When Ryo’s Noodles opened in Crows Nest almost 16 years ago, ramen was a bit of an unknown entity in Sydney. No one really knew where to get it or even what it was.
Now everyone has a favourite ramen joint. Debates about who makes the best, thickest and cheapest bowls are almost unavoidable.
The truth is, there is no best. Every style, flavour and texture will have its zealots and its critics. Here’s our guide to find the best bowl for you.
Sydney’s original cult ramen shop. Owner and chef Ryosuke Horii is a native of Fukuoka, the home of tonkotsu ramen. It’s a thick cream-coloured soup made from just pork bones and water. That’s the style most Sydneysiders associate with ramen generally (understandably, as it’s the most widely served). Ryo’s speciality is a pungent tonkotsu that’s blended with soy. But the dish that’s brought him fervent support is his clean but complex Tokyo-style shoyu (a salty chicken and soy broth) ramen.
This is the kind of tonkotsu ramen Japanese students eat for lunch after a long night of boozing and singing. It’s insanely thick, closer to gravy than it is to soup, and intensely porky. There’s so much collagen in it you’ll develop an unctuous sheen on your lips after only a few mouthfuls. In Japan it’s called “mud ramen”. One of its greatest exponents is Kyoto’s Muteppou, the restaurant that first inspired Gumshara’s chef Mori Higashida to leave his two-decade career as a jewellery executive. He trained there to be a ramen master.
The ramen here doesn’t fit into neat regional categories or broth styles. Chef Keita Abe draws less on tradition and more from his experience with Japanese stock making and his intuition. He has four styles. He calls them fat soy, fish salt, chilli coriander and yuzu salt. The recipes are top secret but we know they’re mostly chicken-based soups made with the leftover cuts from his evening yakitori service – bones, offal, skin, neck, etc. As they’re less hearty and powerful than pork-based ramens, Abe offers extra pork back-fat for those who want their ramen heavy.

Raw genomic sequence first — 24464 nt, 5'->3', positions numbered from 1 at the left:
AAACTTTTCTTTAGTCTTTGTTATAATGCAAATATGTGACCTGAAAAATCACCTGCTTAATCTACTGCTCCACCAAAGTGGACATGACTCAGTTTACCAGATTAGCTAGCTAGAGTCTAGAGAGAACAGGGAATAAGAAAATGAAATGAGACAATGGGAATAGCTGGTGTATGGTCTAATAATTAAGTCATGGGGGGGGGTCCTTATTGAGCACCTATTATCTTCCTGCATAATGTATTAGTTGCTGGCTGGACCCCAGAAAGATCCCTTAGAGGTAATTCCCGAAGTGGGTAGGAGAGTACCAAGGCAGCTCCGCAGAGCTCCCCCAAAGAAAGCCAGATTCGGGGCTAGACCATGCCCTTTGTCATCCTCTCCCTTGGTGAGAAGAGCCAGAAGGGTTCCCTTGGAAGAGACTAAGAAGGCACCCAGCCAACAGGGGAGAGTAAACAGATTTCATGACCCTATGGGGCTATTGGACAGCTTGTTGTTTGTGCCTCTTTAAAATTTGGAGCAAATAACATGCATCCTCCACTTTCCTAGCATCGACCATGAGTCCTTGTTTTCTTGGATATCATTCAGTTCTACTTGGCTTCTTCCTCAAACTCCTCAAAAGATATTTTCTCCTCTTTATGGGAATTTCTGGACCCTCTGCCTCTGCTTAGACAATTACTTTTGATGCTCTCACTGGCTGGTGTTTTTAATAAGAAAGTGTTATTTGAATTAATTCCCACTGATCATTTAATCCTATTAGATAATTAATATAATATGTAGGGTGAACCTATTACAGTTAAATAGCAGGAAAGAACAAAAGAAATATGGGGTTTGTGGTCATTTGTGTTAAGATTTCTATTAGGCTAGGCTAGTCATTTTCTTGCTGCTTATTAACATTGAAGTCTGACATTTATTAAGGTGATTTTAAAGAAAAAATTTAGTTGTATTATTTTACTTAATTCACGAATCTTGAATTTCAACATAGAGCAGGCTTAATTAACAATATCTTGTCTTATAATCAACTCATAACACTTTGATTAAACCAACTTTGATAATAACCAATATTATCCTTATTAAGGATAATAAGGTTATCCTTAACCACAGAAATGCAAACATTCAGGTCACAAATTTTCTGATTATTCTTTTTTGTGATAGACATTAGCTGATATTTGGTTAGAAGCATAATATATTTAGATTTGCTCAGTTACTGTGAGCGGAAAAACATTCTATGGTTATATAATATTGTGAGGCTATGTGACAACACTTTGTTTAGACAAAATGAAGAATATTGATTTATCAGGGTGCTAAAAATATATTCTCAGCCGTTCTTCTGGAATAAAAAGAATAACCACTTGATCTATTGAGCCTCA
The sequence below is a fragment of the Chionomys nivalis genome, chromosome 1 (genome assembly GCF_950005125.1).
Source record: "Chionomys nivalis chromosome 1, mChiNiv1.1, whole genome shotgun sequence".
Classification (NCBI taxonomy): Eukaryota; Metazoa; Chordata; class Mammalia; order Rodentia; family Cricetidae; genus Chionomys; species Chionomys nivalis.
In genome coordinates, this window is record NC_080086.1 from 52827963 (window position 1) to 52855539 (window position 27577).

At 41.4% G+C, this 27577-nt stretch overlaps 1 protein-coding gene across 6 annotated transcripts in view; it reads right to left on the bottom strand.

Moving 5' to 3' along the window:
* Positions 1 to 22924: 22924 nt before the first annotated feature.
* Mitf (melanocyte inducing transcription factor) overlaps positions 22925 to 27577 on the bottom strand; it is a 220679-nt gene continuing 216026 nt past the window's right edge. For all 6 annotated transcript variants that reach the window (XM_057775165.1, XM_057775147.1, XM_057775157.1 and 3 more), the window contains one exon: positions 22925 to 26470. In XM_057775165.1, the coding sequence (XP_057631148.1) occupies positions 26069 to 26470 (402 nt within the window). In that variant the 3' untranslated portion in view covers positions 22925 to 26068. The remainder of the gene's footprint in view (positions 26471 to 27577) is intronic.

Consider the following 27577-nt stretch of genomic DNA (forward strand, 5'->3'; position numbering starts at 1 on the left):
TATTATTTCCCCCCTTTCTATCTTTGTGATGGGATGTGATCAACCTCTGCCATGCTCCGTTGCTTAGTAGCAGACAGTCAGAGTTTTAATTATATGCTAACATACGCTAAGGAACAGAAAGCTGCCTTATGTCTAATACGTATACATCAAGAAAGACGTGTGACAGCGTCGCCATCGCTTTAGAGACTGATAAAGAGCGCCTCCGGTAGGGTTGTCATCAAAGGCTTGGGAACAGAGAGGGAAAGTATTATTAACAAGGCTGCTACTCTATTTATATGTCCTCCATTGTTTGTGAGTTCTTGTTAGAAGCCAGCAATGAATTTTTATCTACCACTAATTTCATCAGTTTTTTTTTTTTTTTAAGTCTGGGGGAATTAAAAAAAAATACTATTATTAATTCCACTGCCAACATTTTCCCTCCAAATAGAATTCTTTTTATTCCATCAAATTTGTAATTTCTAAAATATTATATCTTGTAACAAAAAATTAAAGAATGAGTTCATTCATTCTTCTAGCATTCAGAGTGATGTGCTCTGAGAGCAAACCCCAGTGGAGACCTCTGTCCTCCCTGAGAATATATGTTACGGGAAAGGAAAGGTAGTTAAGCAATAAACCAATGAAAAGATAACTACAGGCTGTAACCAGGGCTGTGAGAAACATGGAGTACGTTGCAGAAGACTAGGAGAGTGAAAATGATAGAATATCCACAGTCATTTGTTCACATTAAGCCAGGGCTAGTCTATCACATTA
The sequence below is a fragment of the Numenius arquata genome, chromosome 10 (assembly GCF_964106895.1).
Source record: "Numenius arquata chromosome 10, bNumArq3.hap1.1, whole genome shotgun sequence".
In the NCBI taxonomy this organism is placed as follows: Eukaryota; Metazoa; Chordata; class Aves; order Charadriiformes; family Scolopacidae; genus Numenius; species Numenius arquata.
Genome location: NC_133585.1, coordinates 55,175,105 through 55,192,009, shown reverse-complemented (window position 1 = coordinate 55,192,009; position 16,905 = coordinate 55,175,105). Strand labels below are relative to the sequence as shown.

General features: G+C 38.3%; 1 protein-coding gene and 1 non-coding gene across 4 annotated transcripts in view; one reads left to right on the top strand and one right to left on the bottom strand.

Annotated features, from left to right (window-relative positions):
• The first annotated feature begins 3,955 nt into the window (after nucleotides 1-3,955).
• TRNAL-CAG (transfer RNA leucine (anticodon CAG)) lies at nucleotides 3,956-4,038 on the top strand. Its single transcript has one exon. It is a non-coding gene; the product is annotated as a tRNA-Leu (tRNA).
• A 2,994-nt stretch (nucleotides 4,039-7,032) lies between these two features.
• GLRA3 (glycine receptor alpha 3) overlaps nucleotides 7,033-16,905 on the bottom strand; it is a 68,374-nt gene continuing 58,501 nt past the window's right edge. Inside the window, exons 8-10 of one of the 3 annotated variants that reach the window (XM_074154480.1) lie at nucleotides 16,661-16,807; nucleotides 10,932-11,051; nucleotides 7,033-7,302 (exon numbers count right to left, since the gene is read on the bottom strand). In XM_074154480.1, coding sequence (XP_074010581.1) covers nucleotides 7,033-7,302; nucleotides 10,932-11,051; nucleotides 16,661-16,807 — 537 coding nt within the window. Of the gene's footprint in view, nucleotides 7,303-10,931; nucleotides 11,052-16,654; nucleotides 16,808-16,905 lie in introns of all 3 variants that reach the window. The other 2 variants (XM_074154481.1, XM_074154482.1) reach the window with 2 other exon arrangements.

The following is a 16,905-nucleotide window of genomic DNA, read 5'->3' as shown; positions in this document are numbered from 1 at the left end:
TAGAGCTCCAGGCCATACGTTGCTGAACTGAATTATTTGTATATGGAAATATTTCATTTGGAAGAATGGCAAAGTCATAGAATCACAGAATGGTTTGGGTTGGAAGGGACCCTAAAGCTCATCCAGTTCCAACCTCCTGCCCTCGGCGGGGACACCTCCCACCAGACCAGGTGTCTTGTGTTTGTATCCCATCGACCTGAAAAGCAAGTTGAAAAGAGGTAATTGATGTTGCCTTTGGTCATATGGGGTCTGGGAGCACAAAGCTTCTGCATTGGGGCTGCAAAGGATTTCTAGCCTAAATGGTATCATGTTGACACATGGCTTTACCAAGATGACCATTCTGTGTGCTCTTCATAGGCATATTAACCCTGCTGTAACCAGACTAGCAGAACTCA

One of the cheapest, quality ramens in Sydney (beaten only by Hakata Maru and its $10.80 tonkotsu). That’s not the reason we’ve included it though. The first is the history. Ichiban Boshi was one of Sydney’s first ramen shops and provided many non-Japanese customers with probably their first bowl of ramen ever. The other is its dedication. The restaurant chain makes all its own noodles, chashu (the slow-braised pork belly slices that sit on your ramen) and an incredible variety of broths. Not all of them are equal but the tonkotsu special (only a limited amount is made each day) is rich, salty, creamy and incredible.
Despite the incredible variety of ramen styles available in Sydney, the vast majority of restaurants specialise (or are good at) just one variety, Kyushu-style tonkotsu. Zundo specialises in a popular Tokyo-style ramen that mixes tonkotsu and shoyu soups. It’s a salty soup with some of the depth and texture of a tonkotsu, but it’s cleaner and subtler. On top of the ramen you’ll find something a bit different too. Instead of the usual thin, circular cuts of chashu (slow-braised pork), you get long soft strips of pork done tsugitashi-style, a technique used in traditional Japanese eel restaurants where each batch of sauce is added to the previous day’s for greater intensity of flavour.